Griffin keeps a passel of photos from that day posted on a wall directly across from his desk in fire headquarters to constantly remind him of the sacrifices made and the journey forward in the time since. He said he arrives for work energized to carry on that mission, which he considers his life's work.

“I am happy I am still here, and I am proud that I am still here for all the right reasons,” he said. “I want to make it better.”

At Engine Co. 11, Richardson feels much the same.

His new station has plenty of touches that honor the fallen. An emblem bearing two axes, a large “9” and “6-18-07” hangs in the station’s main entrance. A bell hanging outside rings nine times each day. A new display case houses nine helmets representing each man who died and the companies they hailed from. 

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The historic bell from Station One is seen above the Charleston Fire Department's new Station 11 on Aug. 20, 2021, in West Ashley. Every morning at 9 a.m. the bell strikes 9 times in memory of the fallen firefighters who lost their lives in the the Charleston Sofa Super Store fire that occurred on the evening of June 18, 2007. File/Andrew J. Whitaker/Staff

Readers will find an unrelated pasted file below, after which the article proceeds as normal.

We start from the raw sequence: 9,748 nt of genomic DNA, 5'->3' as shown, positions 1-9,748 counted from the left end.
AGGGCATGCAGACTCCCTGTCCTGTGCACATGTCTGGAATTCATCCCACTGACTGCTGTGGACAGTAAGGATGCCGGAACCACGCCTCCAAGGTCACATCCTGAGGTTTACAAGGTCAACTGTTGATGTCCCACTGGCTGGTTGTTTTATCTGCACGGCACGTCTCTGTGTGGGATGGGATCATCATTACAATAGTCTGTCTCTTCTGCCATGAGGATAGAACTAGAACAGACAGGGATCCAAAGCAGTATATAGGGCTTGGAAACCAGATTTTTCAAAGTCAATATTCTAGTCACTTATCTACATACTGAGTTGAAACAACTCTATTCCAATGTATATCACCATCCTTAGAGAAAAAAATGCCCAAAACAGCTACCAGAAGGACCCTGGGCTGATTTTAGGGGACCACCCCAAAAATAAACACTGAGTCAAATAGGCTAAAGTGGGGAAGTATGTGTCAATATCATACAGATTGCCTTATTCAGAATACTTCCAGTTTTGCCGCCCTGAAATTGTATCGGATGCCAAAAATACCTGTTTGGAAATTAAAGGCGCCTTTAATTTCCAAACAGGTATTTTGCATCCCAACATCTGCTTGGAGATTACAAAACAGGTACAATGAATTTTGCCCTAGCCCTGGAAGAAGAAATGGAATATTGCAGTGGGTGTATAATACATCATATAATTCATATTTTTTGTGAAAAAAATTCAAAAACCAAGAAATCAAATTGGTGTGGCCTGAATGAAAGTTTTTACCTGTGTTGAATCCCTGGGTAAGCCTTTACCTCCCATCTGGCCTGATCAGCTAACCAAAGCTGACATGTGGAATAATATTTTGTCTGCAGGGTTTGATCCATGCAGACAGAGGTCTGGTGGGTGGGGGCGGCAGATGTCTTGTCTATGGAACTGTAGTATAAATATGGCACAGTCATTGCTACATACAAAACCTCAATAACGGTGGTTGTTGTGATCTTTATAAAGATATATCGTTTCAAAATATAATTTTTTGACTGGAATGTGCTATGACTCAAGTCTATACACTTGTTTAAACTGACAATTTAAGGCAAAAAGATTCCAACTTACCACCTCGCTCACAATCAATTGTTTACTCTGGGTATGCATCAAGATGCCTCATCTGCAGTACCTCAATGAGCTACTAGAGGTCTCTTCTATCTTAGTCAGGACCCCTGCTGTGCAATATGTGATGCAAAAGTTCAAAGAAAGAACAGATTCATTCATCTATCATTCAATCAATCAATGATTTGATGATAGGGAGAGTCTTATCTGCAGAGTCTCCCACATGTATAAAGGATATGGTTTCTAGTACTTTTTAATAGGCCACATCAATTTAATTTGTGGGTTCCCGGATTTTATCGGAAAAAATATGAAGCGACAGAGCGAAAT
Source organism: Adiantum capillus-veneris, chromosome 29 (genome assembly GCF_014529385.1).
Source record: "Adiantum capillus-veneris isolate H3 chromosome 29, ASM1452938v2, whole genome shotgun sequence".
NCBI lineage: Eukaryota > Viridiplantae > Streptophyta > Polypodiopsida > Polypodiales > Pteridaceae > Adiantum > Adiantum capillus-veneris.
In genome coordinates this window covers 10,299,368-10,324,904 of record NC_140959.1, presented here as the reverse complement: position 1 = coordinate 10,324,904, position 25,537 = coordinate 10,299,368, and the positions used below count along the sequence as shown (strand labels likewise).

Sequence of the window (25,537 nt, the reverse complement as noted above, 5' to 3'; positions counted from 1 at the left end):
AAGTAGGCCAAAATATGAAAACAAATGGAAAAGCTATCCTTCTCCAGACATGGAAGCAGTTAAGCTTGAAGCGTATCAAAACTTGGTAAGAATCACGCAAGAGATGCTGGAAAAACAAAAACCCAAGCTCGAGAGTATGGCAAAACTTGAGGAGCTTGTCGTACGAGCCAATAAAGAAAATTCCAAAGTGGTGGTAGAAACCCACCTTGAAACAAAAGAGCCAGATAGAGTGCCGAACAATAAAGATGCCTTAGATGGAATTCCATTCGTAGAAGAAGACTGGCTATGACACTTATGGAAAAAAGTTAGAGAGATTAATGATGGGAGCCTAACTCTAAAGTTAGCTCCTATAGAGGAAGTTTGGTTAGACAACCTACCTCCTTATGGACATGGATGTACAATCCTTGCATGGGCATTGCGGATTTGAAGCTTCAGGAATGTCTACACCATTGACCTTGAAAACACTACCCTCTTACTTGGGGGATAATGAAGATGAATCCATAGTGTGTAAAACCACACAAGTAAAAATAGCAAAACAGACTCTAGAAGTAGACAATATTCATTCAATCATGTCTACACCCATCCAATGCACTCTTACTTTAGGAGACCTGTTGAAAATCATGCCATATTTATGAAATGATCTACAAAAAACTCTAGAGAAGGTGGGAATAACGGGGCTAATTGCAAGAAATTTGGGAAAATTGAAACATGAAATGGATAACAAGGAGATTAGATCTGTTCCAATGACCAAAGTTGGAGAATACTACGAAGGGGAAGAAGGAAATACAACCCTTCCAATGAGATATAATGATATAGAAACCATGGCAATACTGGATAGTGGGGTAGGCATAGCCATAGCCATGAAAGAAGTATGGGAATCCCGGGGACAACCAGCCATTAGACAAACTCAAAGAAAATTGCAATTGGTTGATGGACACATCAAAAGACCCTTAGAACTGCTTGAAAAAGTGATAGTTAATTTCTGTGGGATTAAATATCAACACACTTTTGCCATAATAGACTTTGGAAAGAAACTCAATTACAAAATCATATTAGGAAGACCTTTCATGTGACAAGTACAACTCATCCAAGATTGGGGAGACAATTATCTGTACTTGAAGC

Richardson appreciates these touches, as well as being able to see the memorial from the station windows. But he also welcomes the state-of-the-art command training center that provides classroom space where firefighters can learn to do their jobs as safely and effectively as possible. And if sharing lessons from the fire will help, he is more than happy to do that, as well. It’s all about seeing his crews go home to their families at the end of each shift, he said.

Though Richardson has now attended annual memorials over the years, this June 18 will mark the first shift he has worked at the new station on the anniversary of the deadly blaze. He’s not sure how he will feel that day, but he knows one thing for certain:

“We are still going to get on that truck and go out when the alarm sounds.”

Charleston fire station dedicated to deadly Sofa Super Store blaze officially opens

Building bridges

Under Curia, the fire department has made more efforts to reconnect with its retirees and involve them in events, building bridges and continuity between the past and future.